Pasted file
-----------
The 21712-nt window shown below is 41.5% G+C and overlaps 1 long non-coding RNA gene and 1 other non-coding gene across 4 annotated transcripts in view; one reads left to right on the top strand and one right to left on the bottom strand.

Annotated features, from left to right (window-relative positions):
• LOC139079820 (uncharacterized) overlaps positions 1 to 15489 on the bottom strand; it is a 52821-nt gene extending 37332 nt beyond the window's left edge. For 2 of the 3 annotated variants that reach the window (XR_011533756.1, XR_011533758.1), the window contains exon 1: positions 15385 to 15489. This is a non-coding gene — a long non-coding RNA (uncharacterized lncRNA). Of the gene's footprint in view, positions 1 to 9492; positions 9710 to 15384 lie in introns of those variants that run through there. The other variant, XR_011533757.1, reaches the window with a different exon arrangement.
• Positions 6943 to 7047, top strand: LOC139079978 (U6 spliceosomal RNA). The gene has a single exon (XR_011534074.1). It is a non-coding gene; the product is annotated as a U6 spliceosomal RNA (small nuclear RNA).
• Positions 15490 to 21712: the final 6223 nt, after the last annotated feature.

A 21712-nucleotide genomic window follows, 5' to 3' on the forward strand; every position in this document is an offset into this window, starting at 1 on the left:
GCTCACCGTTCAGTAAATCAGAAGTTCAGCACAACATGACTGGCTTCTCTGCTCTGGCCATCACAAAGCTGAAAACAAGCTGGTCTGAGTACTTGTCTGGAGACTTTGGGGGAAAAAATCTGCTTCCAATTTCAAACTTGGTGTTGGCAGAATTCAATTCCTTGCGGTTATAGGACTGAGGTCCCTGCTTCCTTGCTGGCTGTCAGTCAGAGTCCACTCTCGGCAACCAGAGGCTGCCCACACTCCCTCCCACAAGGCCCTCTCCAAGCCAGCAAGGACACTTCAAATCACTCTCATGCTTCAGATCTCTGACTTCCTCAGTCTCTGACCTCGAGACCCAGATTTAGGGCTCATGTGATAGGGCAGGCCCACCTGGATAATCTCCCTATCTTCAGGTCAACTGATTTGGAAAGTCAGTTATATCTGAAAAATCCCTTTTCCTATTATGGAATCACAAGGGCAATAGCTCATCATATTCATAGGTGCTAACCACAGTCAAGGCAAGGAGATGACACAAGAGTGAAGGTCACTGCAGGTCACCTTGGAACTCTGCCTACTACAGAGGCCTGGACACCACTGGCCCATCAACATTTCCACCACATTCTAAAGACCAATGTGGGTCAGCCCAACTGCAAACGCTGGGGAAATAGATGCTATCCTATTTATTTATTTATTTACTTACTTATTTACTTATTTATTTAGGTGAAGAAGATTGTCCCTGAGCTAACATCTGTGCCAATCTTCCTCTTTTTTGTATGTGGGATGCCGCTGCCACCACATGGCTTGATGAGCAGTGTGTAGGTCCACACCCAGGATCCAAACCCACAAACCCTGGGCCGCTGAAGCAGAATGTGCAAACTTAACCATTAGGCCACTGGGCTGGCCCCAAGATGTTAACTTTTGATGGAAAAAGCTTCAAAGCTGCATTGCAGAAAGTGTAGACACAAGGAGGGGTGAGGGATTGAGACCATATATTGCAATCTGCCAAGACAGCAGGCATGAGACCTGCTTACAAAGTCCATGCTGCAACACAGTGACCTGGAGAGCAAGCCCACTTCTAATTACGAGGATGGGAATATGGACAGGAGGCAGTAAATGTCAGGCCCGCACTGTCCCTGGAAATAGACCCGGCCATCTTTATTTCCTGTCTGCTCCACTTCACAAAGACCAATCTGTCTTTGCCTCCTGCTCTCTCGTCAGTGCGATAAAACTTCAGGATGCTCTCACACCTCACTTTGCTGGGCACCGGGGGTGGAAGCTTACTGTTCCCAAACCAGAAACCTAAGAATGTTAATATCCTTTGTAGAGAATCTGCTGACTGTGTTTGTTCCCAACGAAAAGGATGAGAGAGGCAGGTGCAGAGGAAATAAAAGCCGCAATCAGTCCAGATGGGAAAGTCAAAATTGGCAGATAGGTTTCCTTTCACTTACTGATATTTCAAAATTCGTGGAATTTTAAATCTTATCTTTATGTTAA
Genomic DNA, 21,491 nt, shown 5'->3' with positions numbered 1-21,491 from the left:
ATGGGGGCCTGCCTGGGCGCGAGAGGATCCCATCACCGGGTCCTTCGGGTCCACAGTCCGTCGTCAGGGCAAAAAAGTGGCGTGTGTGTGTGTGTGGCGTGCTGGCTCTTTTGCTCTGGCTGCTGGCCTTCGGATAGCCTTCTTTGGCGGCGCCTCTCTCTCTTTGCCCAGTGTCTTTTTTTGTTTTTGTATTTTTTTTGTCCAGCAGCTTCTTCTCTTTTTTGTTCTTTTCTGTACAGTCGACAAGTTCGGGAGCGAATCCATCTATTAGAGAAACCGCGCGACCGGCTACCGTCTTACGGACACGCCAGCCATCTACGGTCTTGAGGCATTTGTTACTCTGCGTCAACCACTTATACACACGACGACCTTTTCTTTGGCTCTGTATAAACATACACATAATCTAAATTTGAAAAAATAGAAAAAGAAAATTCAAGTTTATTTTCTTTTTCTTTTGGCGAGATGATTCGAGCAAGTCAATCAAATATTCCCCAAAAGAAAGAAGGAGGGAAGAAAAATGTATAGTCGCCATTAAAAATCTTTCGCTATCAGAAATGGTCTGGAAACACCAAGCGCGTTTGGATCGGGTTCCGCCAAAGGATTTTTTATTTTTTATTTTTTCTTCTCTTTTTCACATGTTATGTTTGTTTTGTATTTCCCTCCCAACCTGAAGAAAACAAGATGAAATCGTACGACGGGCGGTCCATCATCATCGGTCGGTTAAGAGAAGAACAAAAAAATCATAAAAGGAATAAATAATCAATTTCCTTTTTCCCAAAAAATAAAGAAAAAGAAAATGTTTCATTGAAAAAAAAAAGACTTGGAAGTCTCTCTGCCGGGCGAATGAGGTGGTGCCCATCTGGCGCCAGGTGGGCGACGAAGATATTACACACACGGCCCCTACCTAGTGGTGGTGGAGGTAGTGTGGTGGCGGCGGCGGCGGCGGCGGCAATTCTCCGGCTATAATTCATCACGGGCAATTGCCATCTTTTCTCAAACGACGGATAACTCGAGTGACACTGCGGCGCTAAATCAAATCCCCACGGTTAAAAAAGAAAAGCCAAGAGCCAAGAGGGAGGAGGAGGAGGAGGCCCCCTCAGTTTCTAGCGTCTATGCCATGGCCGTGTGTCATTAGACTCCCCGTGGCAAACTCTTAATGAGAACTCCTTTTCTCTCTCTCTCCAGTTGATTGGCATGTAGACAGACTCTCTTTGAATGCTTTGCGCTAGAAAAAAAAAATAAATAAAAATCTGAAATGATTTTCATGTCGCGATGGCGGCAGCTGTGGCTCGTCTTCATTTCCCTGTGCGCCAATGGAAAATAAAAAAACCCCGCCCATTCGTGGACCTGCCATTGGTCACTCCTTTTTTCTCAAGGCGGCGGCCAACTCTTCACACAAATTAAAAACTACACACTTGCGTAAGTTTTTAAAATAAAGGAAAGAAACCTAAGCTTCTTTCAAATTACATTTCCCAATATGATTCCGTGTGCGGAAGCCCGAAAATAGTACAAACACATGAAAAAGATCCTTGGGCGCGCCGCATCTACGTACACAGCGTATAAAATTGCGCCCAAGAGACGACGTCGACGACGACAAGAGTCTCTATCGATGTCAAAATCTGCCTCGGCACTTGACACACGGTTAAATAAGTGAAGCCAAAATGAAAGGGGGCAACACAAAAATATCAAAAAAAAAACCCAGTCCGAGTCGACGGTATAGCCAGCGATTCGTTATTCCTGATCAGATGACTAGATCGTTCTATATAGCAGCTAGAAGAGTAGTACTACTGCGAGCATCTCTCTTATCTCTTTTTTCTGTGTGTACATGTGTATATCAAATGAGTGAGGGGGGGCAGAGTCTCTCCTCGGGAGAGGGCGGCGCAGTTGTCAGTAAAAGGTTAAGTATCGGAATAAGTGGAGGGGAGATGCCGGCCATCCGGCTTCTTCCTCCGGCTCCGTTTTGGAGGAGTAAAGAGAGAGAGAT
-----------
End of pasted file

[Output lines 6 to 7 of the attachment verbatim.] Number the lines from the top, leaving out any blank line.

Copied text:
A 21712-nucleotide genomic window follows, 5' to 3' on the forward strand; every position in this document is an offset into this window, starting at 1 on the left:
GCTCACCGTTCAGTAAATCAGAAGTTCAGCACAACATGACTGGCTTCTCTGCTCTGGCCATCACAAAGCTGAAAACAAGCTGGTCTGAGTACTTGTCTGGAGACTTTGGGGGAAAAAATCTGCTTCCAATTTCAAACTTGGTGTTGGCAGAATTCAATTCCTTGCGGTTATAGGACTGAGGTCCCTGCTTCCTTGCTGGCTGTCAGTCAGAGTCCACTCTCGGCAACCAGAGGCTGCCCACACTCCCTCCCACAAGGCCCTCTCCAAGCCAGCAAGGACACTTCAAATCACTCTCATGCTTCAGATCTCTGACTTCCTCAGTCTCTGACCTCGAGACCCAGATTTAGGGCTCATGTGATAGGGCAGGCCCACCTGGATAATCTCCCTATCTTCAGGTCAACTGATTTGGAAAGTCAGTTATATCTGAAAAATCCCTTTTCCTATTATGGAATCACAAGGGCAATAGCTCATCATATTCATAGGTGCTAACCACAGTCAAGGCAAGGAGATGACACAAGAGTGAAGGTCACTGCAGGTCACCTTGGAACTCTGCCTACTACAGAGGCCTGGACACCACTGGCCCATCAACATTTCCACCACATTCTAAAGACCAATGTGGGTCAGCCCAACTGCAAACGCTGGGGAAATAGATGCTATCCTATTTATTTATTTATTTACTTACTTATTTACTTATTTATTTAGGTGAAGAAGATTGTCCCTGAGCTAACATCTGTGCCAATCTTCCTCTTTTTTGTATGTGGGATGCCGCTGCCACCACATGGCTTGATGAGCAGTGTGTAGGTCCACACCCAGGATCCAAACCCACAAACCCTGGGCCGCTGAAGCAGAATGTGCAAACTTAACCATTAGGCCACTGGGCTGGCCCCAAGATGTTAACTTTTGATGGAAAAAGCTTCAAAGCTGCATTGCAGAAAGTGTAGACACAAGGAGGGGTGAGGGATTGAGACCATATATTGCAATCTGCCAAGACAGCAGGCATGAGACCTGCTTACAAAGTCCATGCTGCAACACAGTGACCTGGAGAGCAAGCCCACTTCTAATTACGAGGATGGGAATATGGACAGGAGGCAGTAAATGTCAGGCCCGCACTGTCCCTGGAAATAGACCCGGCCATCTTTATTTCCTGTCTGCTCCACTTCACAAAGACCAATCTGTCTTTGCCTCCTGCTCTCTCGTCAGTGCGATAAAACTTCAGGATGCTCTCACACCTCACTTTGCTGGGCACCGGGGGTGGAAGCTTACTGTTCCCAAACCAGAAACCTAAGAATGTTAATATCCTTTGTAGAGAATCTGCTGACTGTGTTTGTTCCCAACGAAAAGGATGAGAGAGGCAGGTGCAGAGGAAATAAAAGCCGCAATCAGTCCAGATGGGAAAGTCAAAATTGGCAGATAGGTTTCCTTTCACTTACTGATATTTCAAAATTCGTGGAATTTTAAATCTTATCTTTATGTTAA